Uterine gland formation occurs postnatally in an ovary- and steroid-independent manner in many species, including humans. Uterine glands secrete substances that are essential for embryo survival. Disruption of gland development during the postnatal period prevents gland formation, resulting in infertility. Interestingly, stabilization of beta-catenin (CTNNB1) in the uterine stroma causes a delay in gland formation rather than a complete absence of uterine glands. Thus, to determine if a critical postnatal window for gland development exists in mice, we tested the effects of extending the endocrine environment of pregnancy on uterine gland formation by treating neonatal mice with estradiol, progesterone, or oil for 5 days. One uterine horn was removed before puberty, and the other was collected at maturity. Some mice were also ovariectomized before puberty. The hormone-treated mice exhibited a delay in uterine gland formation. Hormone-treatment increased the abundance of uterine CTNNB1 and estrogen receptor alpha (ESR1) before puberty, indicating possible mechanisms for delayed gland formation. Despite having fewer glands, progesterone-treated mice were fertile, suggesting that a threshold number of glands is required for pregnancy. Mice that were ovariectomized before puberty did not undergo further uterine growth or gland development. Finally, to establish the role of the ovary in postpartum uterine gland regeneration, mice were either ovariectomized or given a sham surgery after parturition, and uteri were evaluated 1 wk later. We found that the ovary is not required for uterine growth or gland development following parturition. Thus, uterine gland development occurs continuously in mice and requires the ovary after puberty, but not after parturition.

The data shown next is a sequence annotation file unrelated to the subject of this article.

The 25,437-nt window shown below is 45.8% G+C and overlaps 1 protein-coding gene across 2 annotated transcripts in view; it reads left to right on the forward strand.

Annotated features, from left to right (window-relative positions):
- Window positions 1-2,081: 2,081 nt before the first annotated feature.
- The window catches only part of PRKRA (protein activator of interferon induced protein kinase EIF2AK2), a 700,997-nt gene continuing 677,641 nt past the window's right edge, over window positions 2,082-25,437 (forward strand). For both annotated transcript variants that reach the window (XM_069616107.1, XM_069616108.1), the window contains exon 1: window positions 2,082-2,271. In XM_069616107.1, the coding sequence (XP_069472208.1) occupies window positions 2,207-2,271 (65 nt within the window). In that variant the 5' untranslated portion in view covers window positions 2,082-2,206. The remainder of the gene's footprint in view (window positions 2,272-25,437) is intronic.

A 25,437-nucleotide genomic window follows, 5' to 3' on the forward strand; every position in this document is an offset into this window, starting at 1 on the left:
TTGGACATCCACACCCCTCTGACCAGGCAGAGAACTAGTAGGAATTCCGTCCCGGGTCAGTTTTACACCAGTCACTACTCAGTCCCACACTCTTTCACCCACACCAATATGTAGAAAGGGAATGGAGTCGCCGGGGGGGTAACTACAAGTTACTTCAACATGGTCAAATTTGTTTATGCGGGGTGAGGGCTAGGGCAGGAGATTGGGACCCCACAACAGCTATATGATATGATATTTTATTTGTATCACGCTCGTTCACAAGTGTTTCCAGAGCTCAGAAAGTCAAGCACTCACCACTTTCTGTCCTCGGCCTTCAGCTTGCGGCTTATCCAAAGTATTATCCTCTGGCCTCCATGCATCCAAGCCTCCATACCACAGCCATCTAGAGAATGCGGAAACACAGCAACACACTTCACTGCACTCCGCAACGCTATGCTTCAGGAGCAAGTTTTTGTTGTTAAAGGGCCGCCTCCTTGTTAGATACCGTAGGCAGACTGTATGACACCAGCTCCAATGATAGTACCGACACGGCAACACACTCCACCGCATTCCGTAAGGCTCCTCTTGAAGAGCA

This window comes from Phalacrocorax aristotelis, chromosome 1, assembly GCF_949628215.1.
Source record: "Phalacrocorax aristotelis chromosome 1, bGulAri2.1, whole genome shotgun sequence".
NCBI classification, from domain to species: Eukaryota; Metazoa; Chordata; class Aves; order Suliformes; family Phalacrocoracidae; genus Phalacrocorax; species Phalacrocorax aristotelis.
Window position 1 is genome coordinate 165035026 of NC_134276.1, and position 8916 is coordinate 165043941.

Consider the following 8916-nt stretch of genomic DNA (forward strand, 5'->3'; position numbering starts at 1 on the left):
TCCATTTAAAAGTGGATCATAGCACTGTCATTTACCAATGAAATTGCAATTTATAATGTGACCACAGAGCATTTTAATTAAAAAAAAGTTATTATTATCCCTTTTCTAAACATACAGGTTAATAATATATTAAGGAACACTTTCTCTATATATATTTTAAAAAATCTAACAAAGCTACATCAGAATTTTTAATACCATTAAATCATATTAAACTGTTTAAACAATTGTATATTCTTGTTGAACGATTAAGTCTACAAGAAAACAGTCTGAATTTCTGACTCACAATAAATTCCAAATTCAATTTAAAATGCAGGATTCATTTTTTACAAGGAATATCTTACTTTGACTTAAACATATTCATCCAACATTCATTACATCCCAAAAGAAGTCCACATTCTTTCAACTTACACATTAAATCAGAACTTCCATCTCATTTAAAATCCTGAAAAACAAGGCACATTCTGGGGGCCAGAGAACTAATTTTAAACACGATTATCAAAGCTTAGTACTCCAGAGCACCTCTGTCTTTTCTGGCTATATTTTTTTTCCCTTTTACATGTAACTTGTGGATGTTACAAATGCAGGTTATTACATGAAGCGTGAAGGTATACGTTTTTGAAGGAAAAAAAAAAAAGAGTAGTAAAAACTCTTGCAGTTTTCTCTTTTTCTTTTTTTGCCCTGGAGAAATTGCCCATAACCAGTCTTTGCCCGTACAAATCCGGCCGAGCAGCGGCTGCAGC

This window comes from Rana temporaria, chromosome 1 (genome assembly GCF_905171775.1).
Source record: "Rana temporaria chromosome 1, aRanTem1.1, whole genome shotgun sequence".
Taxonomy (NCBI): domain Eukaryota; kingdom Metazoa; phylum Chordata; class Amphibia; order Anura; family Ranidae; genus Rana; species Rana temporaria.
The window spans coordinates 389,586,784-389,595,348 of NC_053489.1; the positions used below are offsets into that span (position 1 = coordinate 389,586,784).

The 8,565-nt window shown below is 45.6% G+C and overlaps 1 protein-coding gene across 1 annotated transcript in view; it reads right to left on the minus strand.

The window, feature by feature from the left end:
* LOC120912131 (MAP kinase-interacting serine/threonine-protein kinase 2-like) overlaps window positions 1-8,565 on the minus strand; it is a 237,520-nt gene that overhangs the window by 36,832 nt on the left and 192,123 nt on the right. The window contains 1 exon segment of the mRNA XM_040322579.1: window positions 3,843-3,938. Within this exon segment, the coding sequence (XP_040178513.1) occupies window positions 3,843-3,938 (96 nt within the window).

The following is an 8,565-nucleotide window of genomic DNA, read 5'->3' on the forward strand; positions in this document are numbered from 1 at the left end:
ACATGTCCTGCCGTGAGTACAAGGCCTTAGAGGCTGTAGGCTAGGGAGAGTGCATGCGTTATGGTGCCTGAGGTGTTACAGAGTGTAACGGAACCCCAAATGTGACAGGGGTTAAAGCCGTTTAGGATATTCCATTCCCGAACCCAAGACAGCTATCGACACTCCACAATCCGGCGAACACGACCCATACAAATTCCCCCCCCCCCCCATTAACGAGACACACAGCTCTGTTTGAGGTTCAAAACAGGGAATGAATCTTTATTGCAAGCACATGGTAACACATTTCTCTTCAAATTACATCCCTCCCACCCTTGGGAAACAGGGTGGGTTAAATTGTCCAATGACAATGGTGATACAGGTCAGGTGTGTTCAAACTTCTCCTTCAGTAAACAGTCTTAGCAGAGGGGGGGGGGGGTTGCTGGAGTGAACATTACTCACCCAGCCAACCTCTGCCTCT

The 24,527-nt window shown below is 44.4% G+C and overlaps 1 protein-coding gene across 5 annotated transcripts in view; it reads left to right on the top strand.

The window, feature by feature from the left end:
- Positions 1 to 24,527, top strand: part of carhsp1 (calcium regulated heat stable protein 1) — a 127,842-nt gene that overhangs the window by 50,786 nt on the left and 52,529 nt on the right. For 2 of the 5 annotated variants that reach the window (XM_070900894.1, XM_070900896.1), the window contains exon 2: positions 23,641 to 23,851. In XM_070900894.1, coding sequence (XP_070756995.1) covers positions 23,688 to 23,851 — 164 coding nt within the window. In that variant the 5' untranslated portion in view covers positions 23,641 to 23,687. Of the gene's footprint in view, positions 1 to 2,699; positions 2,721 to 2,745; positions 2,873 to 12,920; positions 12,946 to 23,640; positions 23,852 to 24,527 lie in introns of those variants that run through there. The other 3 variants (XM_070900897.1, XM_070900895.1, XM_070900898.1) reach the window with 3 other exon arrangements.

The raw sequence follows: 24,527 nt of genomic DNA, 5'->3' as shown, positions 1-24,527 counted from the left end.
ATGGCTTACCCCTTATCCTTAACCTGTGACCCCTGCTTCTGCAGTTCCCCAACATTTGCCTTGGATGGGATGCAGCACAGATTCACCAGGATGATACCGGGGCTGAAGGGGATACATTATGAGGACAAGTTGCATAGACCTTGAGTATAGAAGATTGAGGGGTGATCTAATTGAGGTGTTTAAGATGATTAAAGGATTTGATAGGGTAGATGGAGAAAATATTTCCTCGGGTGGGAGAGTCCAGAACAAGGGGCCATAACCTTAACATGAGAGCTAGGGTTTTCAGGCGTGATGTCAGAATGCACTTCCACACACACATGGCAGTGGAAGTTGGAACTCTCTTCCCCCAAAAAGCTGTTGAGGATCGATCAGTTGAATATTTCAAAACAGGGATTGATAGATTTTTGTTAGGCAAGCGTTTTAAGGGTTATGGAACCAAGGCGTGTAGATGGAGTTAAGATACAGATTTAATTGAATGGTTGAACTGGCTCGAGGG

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Vol. 85 • No. 5